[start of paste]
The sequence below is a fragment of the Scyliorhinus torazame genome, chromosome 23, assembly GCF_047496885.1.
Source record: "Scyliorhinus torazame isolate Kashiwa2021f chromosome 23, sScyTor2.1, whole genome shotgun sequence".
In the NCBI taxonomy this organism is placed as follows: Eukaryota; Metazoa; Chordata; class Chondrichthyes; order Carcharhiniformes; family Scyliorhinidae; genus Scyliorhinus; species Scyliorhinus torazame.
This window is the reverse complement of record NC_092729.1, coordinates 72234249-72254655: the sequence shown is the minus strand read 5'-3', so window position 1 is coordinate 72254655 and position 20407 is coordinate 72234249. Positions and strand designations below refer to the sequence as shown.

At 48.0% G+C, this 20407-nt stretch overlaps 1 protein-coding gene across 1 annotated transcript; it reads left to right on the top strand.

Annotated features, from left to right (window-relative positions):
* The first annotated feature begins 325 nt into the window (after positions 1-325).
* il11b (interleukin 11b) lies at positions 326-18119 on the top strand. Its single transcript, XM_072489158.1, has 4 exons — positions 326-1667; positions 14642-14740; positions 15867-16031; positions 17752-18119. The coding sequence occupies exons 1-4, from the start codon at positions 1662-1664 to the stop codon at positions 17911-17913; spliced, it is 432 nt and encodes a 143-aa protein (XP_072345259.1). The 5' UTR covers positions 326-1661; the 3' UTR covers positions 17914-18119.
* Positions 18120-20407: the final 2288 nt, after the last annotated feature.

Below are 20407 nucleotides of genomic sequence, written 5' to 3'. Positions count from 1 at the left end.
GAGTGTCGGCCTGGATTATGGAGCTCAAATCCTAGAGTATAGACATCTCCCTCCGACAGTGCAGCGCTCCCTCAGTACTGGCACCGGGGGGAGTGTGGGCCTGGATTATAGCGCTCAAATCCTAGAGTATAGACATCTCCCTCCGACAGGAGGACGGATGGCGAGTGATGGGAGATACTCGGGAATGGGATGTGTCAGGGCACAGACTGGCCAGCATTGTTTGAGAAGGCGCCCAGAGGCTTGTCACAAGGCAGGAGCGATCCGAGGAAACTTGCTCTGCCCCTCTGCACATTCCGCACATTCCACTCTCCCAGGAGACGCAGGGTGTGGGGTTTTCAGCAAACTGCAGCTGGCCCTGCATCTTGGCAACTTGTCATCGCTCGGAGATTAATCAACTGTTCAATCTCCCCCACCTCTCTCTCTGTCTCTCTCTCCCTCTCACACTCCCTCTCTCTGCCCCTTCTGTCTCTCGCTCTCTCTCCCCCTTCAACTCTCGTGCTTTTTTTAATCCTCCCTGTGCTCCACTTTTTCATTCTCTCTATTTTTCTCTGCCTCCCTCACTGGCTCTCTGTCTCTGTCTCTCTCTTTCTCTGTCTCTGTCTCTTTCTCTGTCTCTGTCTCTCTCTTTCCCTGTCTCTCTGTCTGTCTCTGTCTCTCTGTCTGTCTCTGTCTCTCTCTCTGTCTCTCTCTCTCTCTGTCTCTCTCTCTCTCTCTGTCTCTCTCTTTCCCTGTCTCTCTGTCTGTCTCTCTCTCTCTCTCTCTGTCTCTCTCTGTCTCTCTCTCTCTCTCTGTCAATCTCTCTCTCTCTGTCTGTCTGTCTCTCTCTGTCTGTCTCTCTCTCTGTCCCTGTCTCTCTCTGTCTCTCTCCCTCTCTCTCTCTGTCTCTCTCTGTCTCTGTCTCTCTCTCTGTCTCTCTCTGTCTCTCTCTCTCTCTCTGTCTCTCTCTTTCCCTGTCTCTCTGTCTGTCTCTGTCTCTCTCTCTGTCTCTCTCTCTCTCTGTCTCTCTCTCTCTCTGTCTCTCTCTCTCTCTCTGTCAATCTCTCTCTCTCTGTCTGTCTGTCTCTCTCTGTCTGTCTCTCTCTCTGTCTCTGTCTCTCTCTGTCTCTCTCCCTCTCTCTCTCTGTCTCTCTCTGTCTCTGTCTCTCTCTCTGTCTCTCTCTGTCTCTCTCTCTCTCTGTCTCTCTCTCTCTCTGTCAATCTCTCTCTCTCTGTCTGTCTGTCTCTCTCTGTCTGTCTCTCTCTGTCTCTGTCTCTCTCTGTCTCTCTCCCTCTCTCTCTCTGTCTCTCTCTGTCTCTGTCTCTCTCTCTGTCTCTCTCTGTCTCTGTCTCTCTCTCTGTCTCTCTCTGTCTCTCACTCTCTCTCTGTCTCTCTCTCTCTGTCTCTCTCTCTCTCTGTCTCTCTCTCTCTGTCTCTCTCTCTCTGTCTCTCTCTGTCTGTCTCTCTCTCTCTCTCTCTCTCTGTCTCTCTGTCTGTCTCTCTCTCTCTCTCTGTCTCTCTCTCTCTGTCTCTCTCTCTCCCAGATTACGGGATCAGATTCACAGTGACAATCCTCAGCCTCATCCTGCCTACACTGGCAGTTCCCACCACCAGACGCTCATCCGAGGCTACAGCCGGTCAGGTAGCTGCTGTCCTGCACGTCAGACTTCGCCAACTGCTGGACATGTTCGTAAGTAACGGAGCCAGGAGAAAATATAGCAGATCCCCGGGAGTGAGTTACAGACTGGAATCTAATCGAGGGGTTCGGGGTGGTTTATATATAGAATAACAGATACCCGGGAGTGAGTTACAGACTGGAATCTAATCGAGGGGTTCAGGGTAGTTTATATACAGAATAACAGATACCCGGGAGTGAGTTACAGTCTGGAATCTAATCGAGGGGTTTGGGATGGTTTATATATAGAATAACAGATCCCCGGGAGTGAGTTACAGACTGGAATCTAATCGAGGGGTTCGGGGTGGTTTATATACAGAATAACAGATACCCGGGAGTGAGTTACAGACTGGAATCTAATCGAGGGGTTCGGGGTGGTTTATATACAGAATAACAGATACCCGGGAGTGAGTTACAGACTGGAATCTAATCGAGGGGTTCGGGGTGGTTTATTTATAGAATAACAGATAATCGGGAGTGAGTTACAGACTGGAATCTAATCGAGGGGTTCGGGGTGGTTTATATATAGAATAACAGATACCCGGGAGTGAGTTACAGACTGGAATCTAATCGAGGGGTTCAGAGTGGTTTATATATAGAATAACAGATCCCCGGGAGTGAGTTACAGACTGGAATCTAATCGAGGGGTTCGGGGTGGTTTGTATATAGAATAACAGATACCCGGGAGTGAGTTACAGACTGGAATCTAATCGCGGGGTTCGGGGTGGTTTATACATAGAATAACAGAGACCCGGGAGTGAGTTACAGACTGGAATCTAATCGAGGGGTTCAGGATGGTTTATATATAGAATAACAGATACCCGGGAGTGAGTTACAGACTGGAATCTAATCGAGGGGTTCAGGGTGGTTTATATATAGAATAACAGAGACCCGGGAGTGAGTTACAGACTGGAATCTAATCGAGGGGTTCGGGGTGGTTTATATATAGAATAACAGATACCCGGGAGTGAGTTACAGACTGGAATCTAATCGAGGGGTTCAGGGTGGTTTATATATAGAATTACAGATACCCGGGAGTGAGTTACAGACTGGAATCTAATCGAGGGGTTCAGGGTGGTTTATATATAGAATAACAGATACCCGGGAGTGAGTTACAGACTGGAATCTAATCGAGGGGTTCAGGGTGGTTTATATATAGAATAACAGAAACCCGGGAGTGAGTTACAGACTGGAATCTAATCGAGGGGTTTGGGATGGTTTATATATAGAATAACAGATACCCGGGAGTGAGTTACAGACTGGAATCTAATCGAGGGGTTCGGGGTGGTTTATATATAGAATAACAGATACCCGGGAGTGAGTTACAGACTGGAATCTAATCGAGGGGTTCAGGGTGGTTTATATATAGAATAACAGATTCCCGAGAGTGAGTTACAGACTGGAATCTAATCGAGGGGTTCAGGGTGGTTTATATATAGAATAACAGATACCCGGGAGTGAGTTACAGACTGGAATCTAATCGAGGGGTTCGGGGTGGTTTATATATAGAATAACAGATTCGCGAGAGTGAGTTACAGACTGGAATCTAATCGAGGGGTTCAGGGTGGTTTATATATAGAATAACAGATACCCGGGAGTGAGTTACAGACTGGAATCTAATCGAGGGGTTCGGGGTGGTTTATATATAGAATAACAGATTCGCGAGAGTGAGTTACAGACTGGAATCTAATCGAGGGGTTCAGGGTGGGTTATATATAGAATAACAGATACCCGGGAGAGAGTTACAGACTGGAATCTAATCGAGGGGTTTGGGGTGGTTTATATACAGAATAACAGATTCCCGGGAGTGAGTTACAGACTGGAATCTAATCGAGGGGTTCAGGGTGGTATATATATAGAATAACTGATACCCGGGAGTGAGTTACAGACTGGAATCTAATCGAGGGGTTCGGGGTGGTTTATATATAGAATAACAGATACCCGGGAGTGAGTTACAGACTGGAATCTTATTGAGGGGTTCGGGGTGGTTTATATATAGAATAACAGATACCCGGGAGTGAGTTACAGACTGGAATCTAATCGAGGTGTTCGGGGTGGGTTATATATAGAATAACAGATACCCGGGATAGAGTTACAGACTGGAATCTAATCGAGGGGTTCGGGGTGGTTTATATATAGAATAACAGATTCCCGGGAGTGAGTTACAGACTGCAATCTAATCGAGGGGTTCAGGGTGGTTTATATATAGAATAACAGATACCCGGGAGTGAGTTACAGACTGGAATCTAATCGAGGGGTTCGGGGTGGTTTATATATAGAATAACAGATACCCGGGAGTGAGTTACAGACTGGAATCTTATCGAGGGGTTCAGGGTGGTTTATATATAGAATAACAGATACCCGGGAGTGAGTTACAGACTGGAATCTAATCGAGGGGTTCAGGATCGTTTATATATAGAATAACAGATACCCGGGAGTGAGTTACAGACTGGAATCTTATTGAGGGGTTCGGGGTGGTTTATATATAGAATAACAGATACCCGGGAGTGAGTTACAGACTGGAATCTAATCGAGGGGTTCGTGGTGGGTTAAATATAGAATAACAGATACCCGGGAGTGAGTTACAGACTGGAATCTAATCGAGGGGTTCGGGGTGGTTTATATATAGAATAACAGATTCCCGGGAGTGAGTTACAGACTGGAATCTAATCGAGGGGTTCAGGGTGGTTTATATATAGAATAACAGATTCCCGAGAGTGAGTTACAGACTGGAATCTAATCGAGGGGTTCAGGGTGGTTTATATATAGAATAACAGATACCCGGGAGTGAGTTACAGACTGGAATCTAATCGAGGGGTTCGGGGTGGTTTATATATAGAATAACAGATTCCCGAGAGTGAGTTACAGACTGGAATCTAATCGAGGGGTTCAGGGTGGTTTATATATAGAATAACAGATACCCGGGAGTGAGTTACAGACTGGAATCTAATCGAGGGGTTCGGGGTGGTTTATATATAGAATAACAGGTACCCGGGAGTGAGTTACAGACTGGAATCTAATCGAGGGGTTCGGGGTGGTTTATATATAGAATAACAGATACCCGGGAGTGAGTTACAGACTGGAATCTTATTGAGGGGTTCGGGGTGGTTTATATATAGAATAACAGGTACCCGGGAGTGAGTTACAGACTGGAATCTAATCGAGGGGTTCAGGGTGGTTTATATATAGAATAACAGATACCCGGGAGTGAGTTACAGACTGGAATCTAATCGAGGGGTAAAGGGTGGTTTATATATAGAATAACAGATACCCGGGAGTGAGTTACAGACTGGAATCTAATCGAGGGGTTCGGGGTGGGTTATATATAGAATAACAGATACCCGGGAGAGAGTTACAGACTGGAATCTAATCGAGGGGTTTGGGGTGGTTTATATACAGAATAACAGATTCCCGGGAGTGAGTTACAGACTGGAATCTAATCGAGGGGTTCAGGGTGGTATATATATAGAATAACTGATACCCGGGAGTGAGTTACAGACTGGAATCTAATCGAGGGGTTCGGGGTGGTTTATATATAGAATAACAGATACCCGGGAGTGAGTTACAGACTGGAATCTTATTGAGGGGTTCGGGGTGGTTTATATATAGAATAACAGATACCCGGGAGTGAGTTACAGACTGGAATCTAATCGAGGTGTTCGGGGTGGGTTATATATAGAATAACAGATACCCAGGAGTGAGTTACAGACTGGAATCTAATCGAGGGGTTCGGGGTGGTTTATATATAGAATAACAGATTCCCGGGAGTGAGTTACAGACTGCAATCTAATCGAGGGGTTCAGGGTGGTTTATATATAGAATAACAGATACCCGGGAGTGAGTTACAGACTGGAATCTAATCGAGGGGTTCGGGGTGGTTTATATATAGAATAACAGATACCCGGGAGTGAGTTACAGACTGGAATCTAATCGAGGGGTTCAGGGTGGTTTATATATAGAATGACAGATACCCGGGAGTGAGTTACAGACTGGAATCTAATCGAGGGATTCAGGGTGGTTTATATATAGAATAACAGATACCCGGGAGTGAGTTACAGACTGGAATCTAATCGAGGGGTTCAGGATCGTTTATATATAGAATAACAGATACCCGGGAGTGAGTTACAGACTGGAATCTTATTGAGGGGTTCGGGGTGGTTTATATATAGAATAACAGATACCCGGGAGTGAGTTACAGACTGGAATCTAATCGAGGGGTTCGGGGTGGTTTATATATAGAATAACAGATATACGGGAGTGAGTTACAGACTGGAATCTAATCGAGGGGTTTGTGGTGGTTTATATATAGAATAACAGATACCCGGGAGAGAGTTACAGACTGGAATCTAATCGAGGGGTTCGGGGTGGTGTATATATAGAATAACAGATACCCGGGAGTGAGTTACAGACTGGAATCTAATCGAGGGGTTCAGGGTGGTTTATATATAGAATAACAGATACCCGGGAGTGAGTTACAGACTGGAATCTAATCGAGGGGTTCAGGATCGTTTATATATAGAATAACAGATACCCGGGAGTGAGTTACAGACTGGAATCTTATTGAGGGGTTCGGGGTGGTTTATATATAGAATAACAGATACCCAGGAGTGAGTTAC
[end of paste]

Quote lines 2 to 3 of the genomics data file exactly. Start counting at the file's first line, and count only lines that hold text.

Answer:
Source record: "Scyliorhinus torazame isolate Kashiwa2021f chromosome 23, sScyTor2.1, whole genome shotgun sequence".
In the NCBI taxonomy this organism is placed as follows: Eukaryota; Metazoa; Chordata; class Chondrichthyes; order Carcharhiniformes; family Scyliorhinidae; genus Scyliorhinus; species Scyliorhinus torazame.